By Julian Lewis
The Integrated Review in Context, vol.2: Defence and Security in Focus [School of Security Studies & Centre for Defence Studies, King's College London, pp. 50-52] – 11 October 2021
Ever since NATO’s September 2014 Wales Summit, which re-stated its 2 per cent guideline on Defence spending as a proportion of Gross Domestic Product, it has been necessary tediously to repeat that that figure is “a floor, not a ceiling”. In other words, it is “a minimum, not a target”. Now we face a similar task regarding the increase, recently announced, in the cap on the size of our nuclear stockpile. That cap should be described as “a ceiling, not a floor”. In other words, it is “a maximum, not a target”.
The Integrated Review of Security, Defence, Development and Foreign Policy, relates how:
“In 2010 the Government stated an intent to reduce our overall nuclear warhead stockpile ceiling from not more than 225 to not more than 180 by the mid-2020s. However, in recognition of the evolving security environment, including the developing range of technological and doctrinal threats, this is no longer possible, and the UK will move to an overall nuclear weapon stockpile of no more than 260 warheads.”
Predictably, this is being denounced as a more than 40 per cent increase in the stockpile – on the basis that increasing a total of 180 to 260 would be an uplift of 44.4 per cent. Yet, the cancellation of a reduction which has not yet been completed (if, indeed, it ever began) means that, at most, the total might rise from the previously declared maximum of 225 to a new maximum of 260. Were those the actual present and future totals, the increase would be only about 15.5 per cent – a perfectly reasonable increment to ensure that advances in anti-ballistic missile (ABM) technology, over the 40+ years of our next generation of Trident warheads, cannot undermine our policy of minimum strategic deterrence.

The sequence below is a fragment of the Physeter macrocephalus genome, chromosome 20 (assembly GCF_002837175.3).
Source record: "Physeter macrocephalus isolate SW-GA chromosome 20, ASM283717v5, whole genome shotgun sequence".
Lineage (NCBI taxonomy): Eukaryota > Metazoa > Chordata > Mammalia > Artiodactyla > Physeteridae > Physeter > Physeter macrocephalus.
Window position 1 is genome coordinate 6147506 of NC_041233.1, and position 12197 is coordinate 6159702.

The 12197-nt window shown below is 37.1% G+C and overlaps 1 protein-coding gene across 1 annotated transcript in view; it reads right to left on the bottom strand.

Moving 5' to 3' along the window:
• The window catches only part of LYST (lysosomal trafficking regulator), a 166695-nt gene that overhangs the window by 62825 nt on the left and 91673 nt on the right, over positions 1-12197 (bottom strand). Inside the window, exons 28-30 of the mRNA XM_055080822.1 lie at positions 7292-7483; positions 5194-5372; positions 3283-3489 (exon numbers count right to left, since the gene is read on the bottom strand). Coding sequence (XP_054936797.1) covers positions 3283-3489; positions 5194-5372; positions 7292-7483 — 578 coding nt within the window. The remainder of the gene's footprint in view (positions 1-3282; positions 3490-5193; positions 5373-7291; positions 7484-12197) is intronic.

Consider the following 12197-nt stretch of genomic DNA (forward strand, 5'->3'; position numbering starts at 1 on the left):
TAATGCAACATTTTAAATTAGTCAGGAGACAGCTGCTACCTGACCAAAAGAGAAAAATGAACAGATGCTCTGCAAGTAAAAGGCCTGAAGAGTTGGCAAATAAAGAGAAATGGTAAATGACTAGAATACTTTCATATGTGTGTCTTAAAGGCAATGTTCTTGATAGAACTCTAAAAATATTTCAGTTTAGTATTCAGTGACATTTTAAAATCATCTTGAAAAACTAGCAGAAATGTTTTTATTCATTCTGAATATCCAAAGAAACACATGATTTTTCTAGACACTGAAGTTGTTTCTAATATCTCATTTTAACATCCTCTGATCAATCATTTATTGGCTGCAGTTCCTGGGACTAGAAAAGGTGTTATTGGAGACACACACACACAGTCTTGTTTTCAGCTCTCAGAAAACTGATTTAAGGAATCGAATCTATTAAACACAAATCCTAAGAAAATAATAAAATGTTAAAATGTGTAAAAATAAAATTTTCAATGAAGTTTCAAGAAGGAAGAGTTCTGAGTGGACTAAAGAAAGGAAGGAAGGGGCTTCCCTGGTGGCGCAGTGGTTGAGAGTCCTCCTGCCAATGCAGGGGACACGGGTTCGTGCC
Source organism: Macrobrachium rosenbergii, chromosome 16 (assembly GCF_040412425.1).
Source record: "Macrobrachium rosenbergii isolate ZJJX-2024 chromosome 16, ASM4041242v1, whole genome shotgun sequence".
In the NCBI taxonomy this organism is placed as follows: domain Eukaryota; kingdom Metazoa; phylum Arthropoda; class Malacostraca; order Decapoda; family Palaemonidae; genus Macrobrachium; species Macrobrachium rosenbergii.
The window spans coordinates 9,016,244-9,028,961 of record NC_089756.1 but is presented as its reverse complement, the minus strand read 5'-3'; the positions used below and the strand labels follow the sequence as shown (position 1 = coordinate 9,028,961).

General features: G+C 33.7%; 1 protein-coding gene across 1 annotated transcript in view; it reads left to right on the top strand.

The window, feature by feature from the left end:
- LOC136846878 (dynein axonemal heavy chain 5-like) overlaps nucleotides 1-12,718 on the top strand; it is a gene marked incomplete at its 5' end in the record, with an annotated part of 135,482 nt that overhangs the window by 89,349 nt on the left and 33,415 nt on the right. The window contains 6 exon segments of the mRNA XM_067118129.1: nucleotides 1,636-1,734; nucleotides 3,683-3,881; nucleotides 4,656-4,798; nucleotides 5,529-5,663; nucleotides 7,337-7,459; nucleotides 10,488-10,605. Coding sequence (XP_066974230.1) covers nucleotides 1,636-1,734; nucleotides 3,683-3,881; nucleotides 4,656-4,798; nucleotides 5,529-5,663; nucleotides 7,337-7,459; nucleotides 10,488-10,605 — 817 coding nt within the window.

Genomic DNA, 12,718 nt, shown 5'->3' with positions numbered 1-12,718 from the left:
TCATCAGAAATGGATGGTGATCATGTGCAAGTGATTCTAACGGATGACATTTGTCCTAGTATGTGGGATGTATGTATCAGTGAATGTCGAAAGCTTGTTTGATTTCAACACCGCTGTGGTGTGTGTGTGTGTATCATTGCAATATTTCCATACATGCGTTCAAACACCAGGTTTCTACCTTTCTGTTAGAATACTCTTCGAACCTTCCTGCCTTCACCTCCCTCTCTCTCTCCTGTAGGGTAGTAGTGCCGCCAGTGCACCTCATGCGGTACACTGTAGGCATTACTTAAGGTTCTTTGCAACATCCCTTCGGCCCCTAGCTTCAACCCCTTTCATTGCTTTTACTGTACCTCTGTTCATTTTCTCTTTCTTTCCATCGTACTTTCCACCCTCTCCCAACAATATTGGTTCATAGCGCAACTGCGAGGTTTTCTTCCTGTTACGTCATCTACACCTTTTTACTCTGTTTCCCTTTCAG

Minimum deterrence relies on the fact that possession of a last-resort strategic nuclear system, which can be guaranteed to inflict both unacceptable and unavoidable devastation in response to nuclear aggression, does not require any ability to match the aggressor missile-for-missile or warhead-for-warhead. Nuclear superpowers have huge overkill capabilities which offer zero extra protection against countries with much smaller WMD arsenals – as long the latter can retaliate with an unstoppable and unbearable counterstrike against any nuclear aggressor seeking to wipe them out. Overkill capabilities may have symbolic political value, but – in the dread event of a nuclear exchange – all they can do is to “make the rubble bounce”.
There may exist more up-to-date estimates, but SIPRI’s inventory totals for world nuclear stockpiles, published at the beginning of 2020, are sufficiently instructive. China, France and the UK, with estimated warhead totals of 320, 290 and 215 respectively, fall into the camp of minimum strategic deterrence. By contrast, the estimated totals of 5,800 for the United States and 6,375 for Russia, go way beyond anything needed to pursue such a policy. This still applies to the considerably lower totals (thought to be 1,750 for the US and 1,570 for Russia) of nuclear warheads actually deployed.
The notion that, at some stage in the future, the UK might end up with 35 more warheads than its previously declared theoretical maximum, does not change the fact that we are currently, and shall probably remain, fifth out of five in terms of the size of the nuclear stockpiles held by the permanent member-states of the UN Security Council. So, why has the Government chosen to take the controversial steps of cancelling the reduction in the “ceiling” of our warhead total from 225 to 180, and raising it to a new ceiling of 260, instead?
Here are the four possible explanations which occur to me, in the absence – at the time of writing – of any briefing on this issue, classified or otherwise, from my Parliamentary colleagues on the Defence Ministerial team:
- Most probably – as already stated – it is as an insurance policy to prevent a potential aggressor from calculating that advances in ABM systems had reduced our retaliatory capability to a point where our response to an attack became bearable or even avoidable.
- Quite probably, it is to give more ‘headroom’ for the time – in the late 2030s or early 2040s – when we are due to exchange our current stockpile for next-generation nuclear warheads, whilst at the same time preventing disruption of our Continuous at-Sea Deterrent patrols.